top of page
  • Writer's pictureEileen Smith

Video Conferencing in a Coronavirus World

Updated: Mar 31, 2020

Do I really have a double chin? You know the feeling. That little box in the corner of the screen that shows your own image can be so distracting! Here are some tips if COVID-19 cancelled your business trip or encouraged you to telecommute. The good news is Microsoft, Google, and Zoom are making their video conferencing technologies available for free.

When a face-to-face meeting is impossible, a video conference can be more effective than a phone call. Robert Glazer, CEO of Acceleration, said, “People want to see the people they work with, and if your employees can’t interact in an office, this is the next best thing.” If you are foregoing a flight overseas or a trip to the office, consider your space, your self, and your team.


Whether you are joining in from your work or your home, check your surroundings. Make sure your lighting is right at the time of day you hold your video conference. Unless you are conferencing with your everyday colleagues, dress as you would for a television appearance. Avoid wearing black, white, busy patterns, and distracting jewelry because they may not show well on the screen.

Your background should be neat and professional. You are welcome to feature a conversation starter, such as an award, a diploma, or a unique item from your travels. Depending on your context, you may want to place your organization’s logo strategically on the wall behind you. In my diplomatic career, we had frequent video conferences with multiple agencies. It was particularly helpful to see the agency’s logo so we knew who was “in the room.”

Decide how close you need to sit to the camera for the best view. Adjust your computer to hold the camera at eye level so you can look directly at your colleagues. Projecting your professional image by video takes some preparation. If you have the opportunity, push the record button on a practice video conference and review it to see how you look and sound.


You have heard about a hot mic. Let’s call this a hot camera. Assume people are watching even when you are not talking. That means no eye rolling, checking your phone, or multitasking. Act as you would if you were in the room with your colleagues or clients. Turn off your ringer. Speaking of that hot mic, use mute when you are not speaking. It improves the conference’s sound quality and saves you from being heard making an unfortunate comment. Don’t make me tell you the story about the phone that was still live in the restroom. Anticipate possible disruptions from children, dogs, and significant others, and take steps to prevent them.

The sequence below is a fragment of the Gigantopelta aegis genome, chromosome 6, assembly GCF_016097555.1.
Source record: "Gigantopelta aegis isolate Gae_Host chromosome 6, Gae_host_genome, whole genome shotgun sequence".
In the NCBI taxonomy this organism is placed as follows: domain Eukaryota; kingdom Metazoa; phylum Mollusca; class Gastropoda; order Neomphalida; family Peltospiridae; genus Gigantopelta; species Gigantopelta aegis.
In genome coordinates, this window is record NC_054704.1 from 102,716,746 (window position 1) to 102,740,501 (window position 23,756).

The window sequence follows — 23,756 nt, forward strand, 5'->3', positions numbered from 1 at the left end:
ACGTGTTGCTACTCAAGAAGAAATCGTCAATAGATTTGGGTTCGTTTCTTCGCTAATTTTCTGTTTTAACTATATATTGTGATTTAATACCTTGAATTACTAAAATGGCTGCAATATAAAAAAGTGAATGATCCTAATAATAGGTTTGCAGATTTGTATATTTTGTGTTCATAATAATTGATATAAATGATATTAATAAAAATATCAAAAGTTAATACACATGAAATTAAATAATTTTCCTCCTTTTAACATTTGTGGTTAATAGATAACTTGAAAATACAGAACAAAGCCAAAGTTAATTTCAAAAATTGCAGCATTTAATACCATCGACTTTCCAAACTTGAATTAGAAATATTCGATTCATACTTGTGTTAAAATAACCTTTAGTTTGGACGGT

Set up your connection early so you don’t spend conference time trying to log in. Have a backup plan to share documents or slides in case your technology fails. If you are making a pitch or leading a webinar, practice ahead of time. Stand up and say it out loud on your own and with your colleagues. Treat it like any public speaking event.  Every engagement is an opportunity to establish credibility and advance your message.


If the video conference is anything more formal than a team check in, you may want to choose a moderator. This might be the big boss, or not. A moderator will make sure participants on all sides have a chance to talk and will direct questions to the right person. This is particularly important if your team members are not located in the same room when you are presenting to a client or other organization. Sort out a way for your team to signal when they want to talk, either in person or through technology, so everyone has the opportunity.

Develop an agenda with your colleagues ahead of time. Determine how much time you have and make a plan to stay on track. Designate a timekeeper if that will help. If you are presenting to a client or making a pitch, when one team member is speaking, the rest of the team members should look at the speaker with agreement and enthusiasm. Body language and facial expressions make an impression across the miles.

There is no substitute for being in the same room with your colleagues and clients. When you can’t be together, you can make the best of your situation through a well-prepared video conference. I love using the technology to extend my reach to coach clients as far away as Brazil and Rwanda. What’s best is, even a computer virus won’t land you in quarantine.

Eileen Smith is a public speaking coach. She helps business executives, think tank experts, NGO leaders, educators, and lawyers deliver their message. Click here to subscribe.

18 views0 comments


bottom of page